Wednesday, September 29, 2010

Stone Mulching in the Desert

Some years ago in rural Michigan a forested area was cleared and all the trees except three young hemlocks were cut down. These small trees were left to manage for themselves. In the forest where they had been protected from wind and excessive heat, they also had to compete with other trees for basic nutrients. Yet they had managed to do alright.

Left on their own, however, in a bulldozed area, two of the three trees died within a year. The third tree ended up flourishing and became a beautifully shaped and canopied tree - quite different from typical forested hemlocks.

The only difference between the trees was that the surviving tree, quite by chance, happened to have a load of loose rocks dumped right next to it soon after the land was cleared. In the months following, the rocks kept vital moisture from evaporating near the tree and many worms and insects were able to enjoy the clement conditions they provided. These small creatures worked the ground into a nourishing environment for the roots. This couldn’t have happened where the ground was dry.

This is just one example (and there re many) of the value of mulching with stones. Unfortunately these discarded resources are usually considered only in the context of how to get rid of them. This is too bad. Stone mulches offer a lot of benefits. But they are particularly helpful in dry areas.

You have probably learned by experience that the soil under rocks can be moist when everything else is dry. Some people use this fact to calculate watering times for their garden. When it’s dry underneath, it’s time to water. And, in fact, the most important benefit of having stones around plants is that it keeps water from evaporating too quickly.

This can make a very big difference to a plant. In many dry areas, water usually evaporates quicker than roots can grow. Since soil dries out from the top first, plants have an incentive to grow roots as deep and as fast as possible, keeping their feet wet, so to speak. Once the soil is dry around the roots, a plant has very little time left to produce seeds before it dries out. Its entire life cycle is dependent on a few weeks of moisture every year. (This is why many desert plants have thick leaves and roots. It allows them to store more water when the rains do come, and it buys them more time to develop seed and fruits when it becomes dry again.)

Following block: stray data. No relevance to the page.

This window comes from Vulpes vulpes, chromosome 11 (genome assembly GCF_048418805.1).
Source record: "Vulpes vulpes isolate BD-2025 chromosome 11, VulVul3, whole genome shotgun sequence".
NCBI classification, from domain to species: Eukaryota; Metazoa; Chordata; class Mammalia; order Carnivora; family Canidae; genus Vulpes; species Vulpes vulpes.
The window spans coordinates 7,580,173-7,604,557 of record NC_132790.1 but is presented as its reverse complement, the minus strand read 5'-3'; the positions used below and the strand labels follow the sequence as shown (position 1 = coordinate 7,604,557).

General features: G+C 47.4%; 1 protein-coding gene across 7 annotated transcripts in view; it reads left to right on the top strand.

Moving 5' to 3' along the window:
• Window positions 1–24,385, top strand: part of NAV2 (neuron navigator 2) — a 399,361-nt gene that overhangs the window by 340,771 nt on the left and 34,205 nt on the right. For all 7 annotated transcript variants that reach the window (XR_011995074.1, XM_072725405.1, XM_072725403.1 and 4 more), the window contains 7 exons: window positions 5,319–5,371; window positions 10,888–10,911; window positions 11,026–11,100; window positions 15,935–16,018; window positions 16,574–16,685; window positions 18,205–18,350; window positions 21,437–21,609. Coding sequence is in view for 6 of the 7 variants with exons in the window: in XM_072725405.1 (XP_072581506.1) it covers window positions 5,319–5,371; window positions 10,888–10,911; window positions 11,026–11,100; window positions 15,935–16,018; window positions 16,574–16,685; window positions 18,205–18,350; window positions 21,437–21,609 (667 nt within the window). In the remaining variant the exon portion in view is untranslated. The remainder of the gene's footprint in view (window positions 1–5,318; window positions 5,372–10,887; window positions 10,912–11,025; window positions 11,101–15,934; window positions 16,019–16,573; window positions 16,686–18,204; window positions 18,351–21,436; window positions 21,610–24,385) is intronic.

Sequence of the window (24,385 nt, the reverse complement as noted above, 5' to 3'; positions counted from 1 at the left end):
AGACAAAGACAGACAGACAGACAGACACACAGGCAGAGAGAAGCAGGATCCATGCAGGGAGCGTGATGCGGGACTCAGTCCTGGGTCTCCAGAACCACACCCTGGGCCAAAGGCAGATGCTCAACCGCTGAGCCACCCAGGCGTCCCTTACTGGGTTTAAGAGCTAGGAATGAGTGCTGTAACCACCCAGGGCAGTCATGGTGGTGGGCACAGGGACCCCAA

But what happens if a non-succulent plant happens to be growing next to a stone in the desert? Initially the amount of rainwater may be the same as before. But because the stone slows down evaporation, it allows the plant’s roots to grow for a longer period – essentially keeping up with the rate of evaporation. Plants with deeper and better developed roots are bigger, healthier, and set more fruit. It’s no surprise that plants growing next to rocks often look so good.

Of course there are other benefits to stone mulches than just water retention. Roots often grow next to stones because it’s a place to leverage growth. It’s also a place where rainwater (or sprinkler water) seeps into the soil first. The small space left from this seepage also allows worms and insects to move easier, creating a vital microclimate for roots.

Of course the use of stone mulches is not the only way to build soil. Other mulches do too. But stone mulches have a bit more value in dry areas than other mulches do. Take, for example the experience of Dorothy Anderson.

Dorothy lived in Wisconsin a couple of generations ago. Now Wisconsin is not the driest place in the world but the summer heat can often dry things out. Dorothy was also an avid gardener and paid attention to how her neighbors did things. When she learned that mulching (with hay, weeds, etc.) was bringing bountiful harvests to others, she was determined to do the same thing herself. But then she ran in to some difficulty.

She didn’t have a lot of leftover plant material to use as mulch and when she put what little she could find in her garden, it just dried up and covered the dry ground. She didn’t get much benefit from it. It took several years and a lot of foraging to get enough weeds and other organic matter to really help her garden.

For those of us living in the dry Southwest, we certainly understand this kind of problem. In fact the problem is a lot worse for us. Not only is it hotter and drier but there’s less plant waste to go around. If we really want to mulch, we often go to the hardware store and just buy it. And if we don’t put out enough, it doesn’t do us any more good than the little Dorothy started with.

The situation changes, though, if we use stones. Place a handful or two of grass (or straw) mulch on the ground here in Fresno and it will quickly dry up and get blown away. But if you put the same handful on the ground and place a stone on top of it, things change. The most obvious thing is that the mulch stays there. It’s also shaded and small insects will crawl under the stone to get out of the sun. If moisture is added it will stay near the soil surface much longer than in surrounding areas.

A study conducted in the 70’s in the desert Southwest showed that moisture evaporates from bare soil at a fairly even rate of about an inch every three days. Under the same conditions, moisture evaporated from a stony area at a rate of about an inch every two weeks. This added moisture is as good as gold to plants in dry areas. It also creates an environment for soil-building organisms such as earthworms, arthropods and even fungi. A flat stone in the desert is a way to build soil if we know how to use it.